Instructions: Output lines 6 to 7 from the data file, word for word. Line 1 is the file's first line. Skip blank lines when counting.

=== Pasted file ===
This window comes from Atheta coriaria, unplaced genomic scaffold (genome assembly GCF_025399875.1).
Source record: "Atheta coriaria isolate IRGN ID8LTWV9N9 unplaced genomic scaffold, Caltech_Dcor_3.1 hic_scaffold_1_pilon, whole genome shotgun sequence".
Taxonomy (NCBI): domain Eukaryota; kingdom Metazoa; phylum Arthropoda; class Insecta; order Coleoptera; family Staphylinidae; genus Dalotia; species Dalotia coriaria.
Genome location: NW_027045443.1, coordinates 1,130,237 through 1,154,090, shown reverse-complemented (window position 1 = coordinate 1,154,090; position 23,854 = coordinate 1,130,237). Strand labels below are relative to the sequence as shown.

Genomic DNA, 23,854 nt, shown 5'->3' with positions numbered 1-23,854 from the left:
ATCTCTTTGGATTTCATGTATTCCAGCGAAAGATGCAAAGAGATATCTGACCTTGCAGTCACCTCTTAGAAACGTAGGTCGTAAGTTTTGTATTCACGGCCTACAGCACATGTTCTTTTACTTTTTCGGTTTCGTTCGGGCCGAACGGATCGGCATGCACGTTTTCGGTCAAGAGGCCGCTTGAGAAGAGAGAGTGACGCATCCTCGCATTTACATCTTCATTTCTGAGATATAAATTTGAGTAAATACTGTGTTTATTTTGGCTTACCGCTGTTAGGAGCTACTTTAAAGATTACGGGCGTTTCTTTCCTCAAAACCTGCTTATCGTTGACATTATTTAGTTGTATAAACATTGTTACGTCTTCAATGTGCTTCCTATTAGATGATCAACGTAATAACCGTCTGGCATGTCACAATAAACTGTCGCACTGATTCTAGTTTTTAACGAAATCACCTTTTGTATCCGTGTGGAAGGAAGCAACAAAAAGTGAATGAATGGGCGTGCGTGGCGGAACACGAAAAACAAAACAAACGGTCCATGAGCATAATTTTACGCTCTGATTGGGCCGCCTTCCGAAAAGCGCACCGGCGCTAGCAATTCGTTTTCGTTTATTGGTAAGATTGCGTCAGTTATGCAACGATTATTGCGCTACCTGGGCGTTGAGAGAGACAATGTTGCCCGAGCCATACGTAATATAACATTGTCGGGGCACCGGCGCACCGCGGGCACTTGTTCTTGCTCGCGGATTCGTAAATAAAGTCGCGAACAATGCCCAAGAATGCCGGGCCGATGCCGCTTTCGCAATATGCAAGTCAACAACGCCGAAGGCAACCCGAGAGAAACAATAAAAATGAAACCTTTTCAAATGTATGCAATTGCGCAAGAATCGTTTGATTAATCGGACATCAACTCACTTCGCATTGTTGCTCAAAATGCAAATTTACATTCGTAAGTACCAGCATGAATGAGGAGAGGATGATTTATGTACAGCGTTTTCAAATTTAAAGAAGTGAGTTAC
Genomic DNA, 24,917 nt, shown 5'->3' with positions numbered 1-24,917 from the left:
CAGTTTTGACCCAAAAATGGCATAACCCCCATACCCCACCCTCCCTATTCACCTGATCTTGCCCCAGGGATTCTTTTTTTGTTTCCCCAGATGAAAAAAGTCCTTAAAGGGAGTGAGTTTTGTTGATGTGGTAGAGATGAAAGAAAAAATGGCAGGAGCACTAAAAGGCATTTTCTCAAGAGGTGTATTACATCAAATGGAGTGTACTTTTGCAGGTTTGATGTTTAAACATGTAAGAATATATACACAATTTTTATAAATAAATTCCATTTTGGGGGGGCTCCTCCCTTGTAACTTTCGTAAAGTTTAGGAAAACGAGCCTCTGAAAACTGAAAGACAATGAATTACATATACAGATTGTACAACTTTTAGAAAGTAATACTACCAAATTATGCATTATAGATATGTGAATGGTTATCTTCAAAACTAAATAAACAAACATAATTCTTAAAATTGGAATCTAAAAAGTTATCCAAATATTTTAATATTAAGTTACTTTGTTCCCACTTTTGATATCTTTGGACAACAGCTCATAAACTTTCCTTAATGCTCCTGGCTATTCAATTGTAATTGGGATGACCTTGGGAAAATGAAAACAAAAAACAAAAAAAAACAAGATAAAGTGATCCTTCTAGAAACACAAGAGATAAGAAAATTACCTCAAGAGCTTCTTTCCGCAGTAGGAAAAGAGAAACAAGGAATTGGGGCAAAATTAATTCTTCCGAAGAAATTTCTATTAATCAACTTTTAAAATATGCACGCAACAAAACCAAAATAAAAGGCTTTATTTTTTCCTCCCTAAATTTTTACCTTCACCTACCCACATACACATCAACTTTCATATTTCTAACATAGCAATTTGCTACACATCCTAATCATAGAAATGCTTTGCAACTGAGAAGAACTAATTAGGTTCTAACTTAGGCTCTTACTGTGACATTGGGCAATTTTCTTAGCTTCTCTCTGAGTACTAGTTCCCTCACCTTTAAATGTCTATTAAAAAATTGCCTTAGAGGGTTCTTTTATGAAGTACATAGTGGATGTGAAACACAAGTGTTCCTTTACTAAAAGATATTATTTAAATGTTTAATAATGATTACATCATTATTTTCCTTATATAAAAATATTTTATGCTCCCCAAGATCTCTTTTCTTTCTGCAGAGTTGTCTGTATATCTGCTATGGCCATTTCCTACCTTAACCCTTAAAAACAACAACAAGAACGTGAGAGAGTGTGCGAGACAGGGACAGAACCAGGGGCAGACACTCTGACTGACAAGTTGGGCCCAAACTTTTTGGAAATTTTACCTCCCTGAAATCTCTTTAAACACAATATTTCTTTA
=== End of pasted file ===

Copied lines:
ATCTCTTTGGATTTCATGTATTCCAGCGAAAGATGCAAAGAGATATCTGACCTTGCAGTCACCTCTTAGAAACGTAGGTCGTAAGTTTTGTATTCACGGCCTACAGCACATGTTCTTTTACTTTTTCGGTTTCGTTCGGGCCGAACGGATCGGCATGCACGTTTTCGGTCAAGAGGCCGCTTGAGAAGAGAGAGTGACGCATCCTCGCATTTACATCTTCATTTCTGAGATATAAATTTGAGTAAATACTGTGTTTATTTTGGCTTACCGCTGTTAGGAGCTACTTTAAAGATTACGGGCGTTTCTTTCCTCAAAACCTGCTTATCGTTGACATTATTTAGTTGTATAAACATTGTTACGTCTTCAATGTGCTTCCTATTAGATGATCAACGTAATAACCGTCTGGCATGTCACAATAAACTGTCGCACTGATTCTAGTTTTTAACGAAATCACCTTTTGTATCCGTGTGGAAGGAAGCAACAAAAAGTGAATGAATGGGCGTGCGTGGCGGAACACGAAAAACAAAACAAACGGTCCATGAGCATAATTTTACGCTCTGATTGGGCCGCCTTCCGAAAAGCGCACCGGCGCTAGCAATTCGTTTTCGTTTATTGGTAAGATTGCGTCAGTTATGCAACGATTATTGCGCTACCTGGGCGTTGAGAGAGACAATGTTGCCCGAGCCATACGTAATATAACATTGTCGGGGCACCGGCGCACCGCGGGCACTTGTTCTTGCTCGCGGATTCGTAAATAAAGTCGCGAACAATGCCCAAGAATGCCGGGCCGATGCCGCTTTCGCAATATGCAAGTCAACAACGCCGAAGGCAACCCGAGAGAAACAATAAAAATGAAACCTTTTCAAATGTATGCAATTGCGCAAGAATCGTTTGATTAATCGGACATCAACTCACTTCGCATTGTTGCTCAAAATGCAAATTTACATTCGTAAGTACCAGCATGAATGAGGAGAGGATGATTTATGTACAGCGTTTTCAAATTTAAAGAAGTGAGTTAC
Genomic DNA, 24,917 nt, shown 5'->3' with positions numbered 1-24,917 from the left: